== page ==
It would appear, believe it or not, that a good proxy for the US presidential election appears to come from Mexico. The Mexican peso has become the focus for traders betting on the election. Obviously, if Trump were to win, it could prove harmful for Mexico in many ways. The most notable problem for Mexico would be if Trump were to rework NAFTA.
We can see from the chart that since the middle of August, the Mexican peso has weakened from about 18 to almost 20 vs. the dollar (NYSEARCA:UUP). Remember, when the peso is rising in price it is weakening vs. the dollar and when the price is falling, it is strengthening. Look what happens to chart during the debate last.
The peso started strengthening during the time of the debate. If you want to get a front row seat into the mind of what the market is thinking about the election, just watch the peso. Clearly, the peso thinks Clinton won.
The S&P 500 (NYSEARCA:SPY) is up about 60 bps and is back to the 2160 level. At this point, and we are just back to where we were pre-FOMC meeting.
Look at that chart; when there is resistance on the way up, it becomes support on the way down, and we see this once again. The red trendline that the market was following and helping to keep the lid on things pre-FOMC is now acting as support. Where does the market go from here? Most likely, up.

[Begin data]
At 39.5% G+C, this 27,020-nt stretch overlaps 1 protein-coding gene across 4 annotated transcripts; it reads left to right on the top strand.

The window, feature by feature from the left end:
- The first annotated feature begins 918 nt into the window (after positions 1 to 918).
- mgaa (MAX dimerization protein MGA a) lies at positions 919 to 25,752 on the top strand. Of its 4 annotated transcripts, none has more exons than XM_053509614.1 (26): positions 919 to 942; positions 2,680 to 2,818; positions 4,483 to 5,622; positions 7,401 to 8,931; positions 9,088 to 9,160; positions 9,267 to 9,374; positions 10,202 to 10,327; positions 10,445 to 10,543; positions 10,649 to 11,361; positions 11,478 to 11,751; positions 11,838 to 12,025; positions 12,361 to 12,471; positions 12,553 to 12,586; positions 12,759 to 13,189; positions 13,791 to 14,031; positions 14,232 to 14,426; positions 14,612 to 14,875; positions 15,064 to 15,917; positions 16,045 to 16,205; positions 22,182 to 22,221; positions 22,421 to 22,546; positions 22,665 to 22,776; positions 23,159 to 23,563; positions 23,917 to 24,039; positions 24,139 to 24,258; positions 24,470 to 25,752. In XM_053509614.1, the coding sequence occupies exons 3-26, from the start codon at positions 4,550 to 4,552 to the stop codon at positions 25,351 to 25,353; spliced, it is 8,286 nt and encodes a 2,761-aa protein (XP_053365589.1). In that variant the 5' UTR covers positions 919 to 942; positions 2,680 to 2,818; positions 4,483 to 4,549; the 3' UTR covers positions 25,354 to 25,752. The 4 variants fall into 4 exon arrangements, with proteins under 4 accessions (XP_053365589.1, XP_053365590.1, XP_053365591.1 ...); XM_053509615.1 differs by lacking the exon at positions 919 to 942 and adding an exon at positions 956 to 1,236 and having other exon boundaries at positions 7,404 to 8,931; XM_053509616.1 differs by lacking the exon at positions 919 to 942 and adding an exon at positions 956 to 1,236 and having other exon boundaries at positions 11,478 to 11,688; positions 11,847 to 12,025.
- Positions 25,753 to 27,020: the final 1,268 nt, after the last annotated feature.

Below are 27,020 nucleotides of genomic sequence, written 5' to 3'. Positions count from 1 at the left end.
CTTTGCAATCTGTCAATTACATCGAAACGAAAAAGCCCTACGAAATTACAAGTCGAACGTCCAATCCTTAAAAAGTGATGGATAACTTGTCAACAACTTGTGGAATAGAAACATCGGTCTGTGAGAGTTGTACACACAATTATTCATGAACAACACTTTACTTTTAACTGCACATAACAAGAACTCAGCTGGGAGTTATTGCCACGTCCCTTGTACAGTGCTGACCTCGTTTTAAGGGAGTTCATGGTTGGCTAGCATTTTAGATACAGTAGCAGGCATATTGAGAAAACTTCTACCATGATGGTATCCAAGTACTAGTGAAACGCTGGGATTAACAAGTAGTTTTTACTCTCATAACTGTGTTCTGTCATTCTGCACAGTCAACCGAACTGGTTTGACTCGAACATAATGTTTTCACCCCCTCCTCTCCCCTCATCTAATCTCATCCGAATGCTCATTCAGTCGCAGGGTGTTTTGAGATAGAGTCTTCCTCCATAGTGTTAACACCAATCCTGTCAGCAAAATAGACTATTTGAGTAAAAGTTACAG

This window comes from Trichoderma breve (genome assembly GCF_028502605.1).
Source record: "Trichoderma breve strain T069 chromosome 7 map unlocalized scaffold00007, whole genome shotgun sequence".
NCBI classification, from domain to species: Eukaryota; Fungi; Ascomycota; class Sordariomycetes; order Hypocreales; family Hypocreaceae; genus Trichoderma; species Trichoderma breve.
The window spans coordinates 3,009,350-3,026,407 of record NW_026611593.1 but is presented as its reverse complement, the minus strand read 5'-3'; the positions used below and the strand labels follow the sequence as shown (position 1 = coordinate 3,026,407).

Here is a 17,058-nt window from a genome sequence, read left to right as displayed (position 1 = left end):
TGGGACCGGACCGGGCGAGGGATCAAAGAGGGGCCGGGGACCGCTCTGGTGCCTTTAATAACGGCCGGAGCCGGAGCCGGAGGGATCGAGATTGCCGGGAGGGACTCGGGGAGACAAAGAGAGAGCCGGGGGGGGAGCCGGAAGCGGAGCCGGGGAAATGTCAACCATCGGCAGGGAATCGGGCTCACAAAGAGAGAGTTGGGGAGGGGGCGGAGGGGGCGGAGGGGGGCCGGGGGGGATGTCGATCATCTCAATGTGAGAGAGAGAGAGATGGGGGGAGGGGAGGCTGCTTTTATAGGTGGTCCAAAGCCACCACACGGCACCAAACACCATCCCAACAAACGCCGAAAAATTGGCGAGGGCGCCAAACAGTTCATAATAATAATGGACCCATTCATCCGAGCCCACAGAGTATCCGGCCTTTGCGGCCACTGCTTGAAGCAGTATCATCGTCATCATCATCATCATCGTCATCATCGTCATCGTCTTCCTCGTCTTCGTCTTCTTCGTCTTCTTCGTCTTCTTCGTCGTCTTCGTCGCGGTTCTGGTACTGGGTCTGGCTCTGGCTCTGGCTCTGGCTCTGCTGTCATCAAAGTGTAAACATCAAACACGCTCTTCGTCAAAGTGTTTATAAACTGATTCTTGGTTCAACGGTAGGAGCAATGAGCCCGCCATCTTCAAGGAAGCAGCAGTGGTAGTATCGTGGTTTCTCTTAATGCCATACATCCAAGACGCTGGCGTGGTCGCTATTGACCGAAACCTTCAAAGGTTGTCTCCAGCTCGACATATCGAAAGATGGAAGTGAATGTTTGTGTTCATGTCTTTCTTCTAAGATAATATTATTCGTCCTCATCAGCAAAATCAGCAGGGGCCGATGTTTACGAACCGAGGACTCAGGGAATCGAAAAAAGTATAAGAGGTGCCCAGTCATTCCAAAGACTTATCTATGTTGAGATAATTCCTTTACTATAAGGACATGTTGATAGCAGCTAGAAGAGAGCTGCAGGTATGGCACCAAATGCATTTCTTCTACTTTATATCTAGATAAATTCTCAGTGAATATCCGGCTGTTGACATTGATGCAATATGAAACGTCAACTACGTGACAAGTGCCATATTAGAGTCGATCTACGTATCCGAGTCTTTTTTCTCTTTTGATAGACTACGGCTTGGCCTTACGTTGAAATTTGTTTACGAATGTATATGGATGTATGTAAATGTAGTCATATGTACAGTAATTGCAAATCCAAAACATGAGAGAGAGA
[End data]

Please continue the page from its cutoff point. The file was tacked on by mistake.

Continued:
We can see it's just hanging around this $47.75 level, a break above $48 sends it up even further. Discretionary - this is nothing more than it getting back to where it was pre-FOMC meeting level.
Yield & Currency
3-month USD LIBOR continues to trickle up and now sits right around 85 bps and 12-month USD LIBOR sits at 1.55%. I know many have argued this is simply because of New SEC Rules on Money Market coming into effect in 2 weeks' time. Yes, to me it makes perfect sense; let me go out and pay for 3-month eurodollar or LIBOR at two-year Treasury rates because I'm preparing for something in two weeks' time. Or better yet, I want to go out and pay for 12-month LIBOR or eurodollar at 10-year rates for the next two weeks. Why would any sensible investor want to pay to borrow for a short-term period at long-term rates? Maybe, it is because they have too, but then apparently, they didn't plan very well since the rule coming into effect has been known since 2014. So what else is at play here? There seems to be someone out there that just wants to borrow dollars and is willing to pay up for them. Why? Well, explain to me why 3-month LIBOR rates in pound, euro, yen, and franc have been declining? No demand? Right, no demand, because the demand has shifted to the USD LIBOR.
I still believe this has to do with investors not wanting to hold their respective local currencies and would rather have dollars, fearing devaluation vs. the dollar. We'll see what happens in approximately two weeks. However, if it is true and it is because of these new money market rules and everyone is positioning, then shouldn't we see rates go down then after? The rates should go down. I guess we'll see, but what do I know.
Markets will continue to digest the latest presidential debate, and we still have two more to get through. The best case scenario from a market perspective is that we can get a clear winner in these next two debates, so the market can begin pricing in the winner. For now, we will just have to continue to watch and see what the peso thinks.
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